The Bill relies on these existing provisions, rather than imposing a new set of protections for the handling of comprehensive information shared under the new regime.
However, in relation to the new regime, the Bill places responsibility on eligible licensees to satisfy themselves of the relevant CRBs' security systems. An eligible licensee is required to supply comprehensive credit information to a CRB only if the eligible licensee believes that the CRB is meeting the security obligations imposed by s20Q of the Privacy Act. If the eligible licensee does not hold this belief, it must notify the CRB, the Information Commissioner and ASIC, giving reasons why.
Standards regarding supply of data
An eligible licensee must supply data according to:
- the Code; and
- a determination made by ASIC.
The Government expects that a determination made by ASIC will refer to the Principles of Reciprocity and Data Exchange (PRDE) developed by the Australian Retail Credit Association (ARCA), the key industry body for organisations handling credit data.6 The PRDE is a voluntary, multilateral arrangement, binding upon its signatories, that governs the exchange of data entered into the credit reporting system and aims to facilitate comprehensive credit reporting.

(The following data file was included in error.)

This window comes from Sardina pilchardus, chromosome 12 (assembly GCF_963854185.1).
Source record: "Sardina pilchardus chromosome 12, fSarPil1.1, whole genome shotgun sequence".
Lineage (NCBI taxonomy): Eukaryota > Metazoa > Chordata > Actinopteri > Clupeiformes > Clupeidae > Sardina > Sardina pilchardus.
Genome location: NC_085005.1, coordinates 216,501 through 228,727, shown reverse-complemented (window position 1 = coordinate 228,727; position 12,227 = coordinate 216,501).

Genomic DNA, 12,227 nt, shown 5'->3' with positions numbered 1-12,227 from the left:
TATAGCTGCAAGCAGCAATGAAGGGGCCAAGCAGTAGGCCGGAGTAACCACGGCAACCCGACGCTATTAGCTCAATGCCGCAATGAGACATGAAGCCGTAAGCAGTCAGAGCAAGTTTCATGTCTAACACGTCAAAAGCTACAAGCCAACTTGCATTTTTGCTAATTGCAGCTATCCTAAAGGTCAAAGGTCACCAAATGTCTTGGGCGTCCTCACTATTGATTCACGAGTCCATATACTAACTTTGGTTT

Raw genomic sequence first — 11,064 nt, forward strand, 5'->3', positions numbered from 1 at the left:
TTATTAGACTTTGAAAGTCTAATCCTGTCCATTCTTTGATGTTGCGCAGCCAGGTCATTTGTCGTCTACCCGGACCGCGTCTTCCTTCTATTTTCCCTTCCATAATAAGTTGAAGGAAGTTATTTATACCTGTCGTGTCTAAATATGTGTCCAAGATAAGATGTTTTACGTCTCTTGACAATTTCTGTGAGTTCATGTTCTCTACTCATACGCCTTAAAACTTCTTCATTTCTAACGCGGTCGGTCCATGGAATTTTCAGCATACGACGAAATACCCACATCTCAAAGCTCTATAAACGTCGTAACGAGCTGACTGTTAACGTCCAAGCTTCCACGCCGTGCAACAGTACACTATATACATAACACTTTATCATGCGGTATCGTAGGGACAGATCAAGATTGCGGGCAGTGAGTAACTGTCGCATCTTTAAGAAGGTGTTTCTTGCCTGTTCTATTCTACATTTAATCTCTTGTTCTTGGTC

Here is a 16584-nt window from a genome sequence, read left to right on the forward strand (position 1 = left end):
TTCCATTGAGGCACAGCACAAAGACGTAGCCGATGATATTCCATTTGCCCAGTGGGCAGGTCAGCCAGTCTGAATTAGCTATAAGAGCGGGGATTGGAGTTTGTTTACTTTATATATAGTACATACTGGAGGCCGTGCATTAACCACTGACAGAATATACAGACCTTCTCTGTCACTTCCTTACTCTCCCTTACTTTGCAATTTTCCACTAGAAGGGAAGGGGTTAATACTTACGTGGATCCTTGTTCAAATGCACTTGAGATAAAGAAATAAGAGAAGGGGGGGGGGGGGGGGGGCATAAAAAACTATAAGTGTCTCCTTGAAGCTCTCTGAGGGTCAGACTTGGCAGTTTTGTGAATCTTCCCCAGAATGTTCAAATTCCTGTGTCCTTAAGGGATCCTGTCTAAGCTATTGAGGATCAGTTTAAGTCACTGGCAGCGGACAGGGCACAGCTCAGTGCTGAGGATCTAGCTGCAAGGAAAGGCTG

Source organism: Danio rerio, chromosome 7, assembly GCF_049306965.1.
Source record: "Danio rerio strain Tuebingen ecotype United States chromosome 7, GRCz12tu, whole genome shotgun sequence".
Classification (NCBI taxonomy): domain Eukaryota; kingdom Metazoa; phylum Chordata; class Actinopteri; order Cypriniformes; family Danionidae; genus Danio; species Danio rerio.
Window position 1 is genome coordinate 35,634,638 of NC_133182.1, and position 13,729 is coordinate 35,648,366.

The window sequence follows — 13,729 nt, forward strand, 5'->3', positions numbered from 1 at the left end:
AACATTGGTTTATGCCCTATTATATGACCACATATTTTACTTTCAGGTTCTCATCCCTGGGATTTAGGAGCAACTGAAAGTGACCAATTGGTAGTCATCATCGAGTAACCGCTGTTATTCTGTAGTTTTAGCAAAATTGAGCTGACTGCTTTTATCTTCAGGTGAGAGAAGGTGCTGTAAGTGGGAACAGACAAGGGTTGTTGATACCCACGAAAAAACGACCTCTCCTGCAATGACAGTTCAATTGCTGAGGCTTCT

Data must also be supplied according to a 'technical standard' approved by ASIC. The Government expects that ASIC will only prescribe a technical standard if inefficiencies in the mandatory regime become apparent, noting that the industry-developed Australian Credit Data Reporting – Industry Requirements & Technical Standards already bind those ADIs and CRBs that are signatories to the PRDE.7
Obligations on credit reporting bodies
Restrictions on sharing data obtained under the new regime
Under the Bill, CRBs that receive data under the new regime may not share such data with a credit provider unless the credit provider is providing the same level of information (ie comprehensive credit information on its active credit accounts). This restriction applies only where both the credit provider and the CRB are not signatories to the PRDE.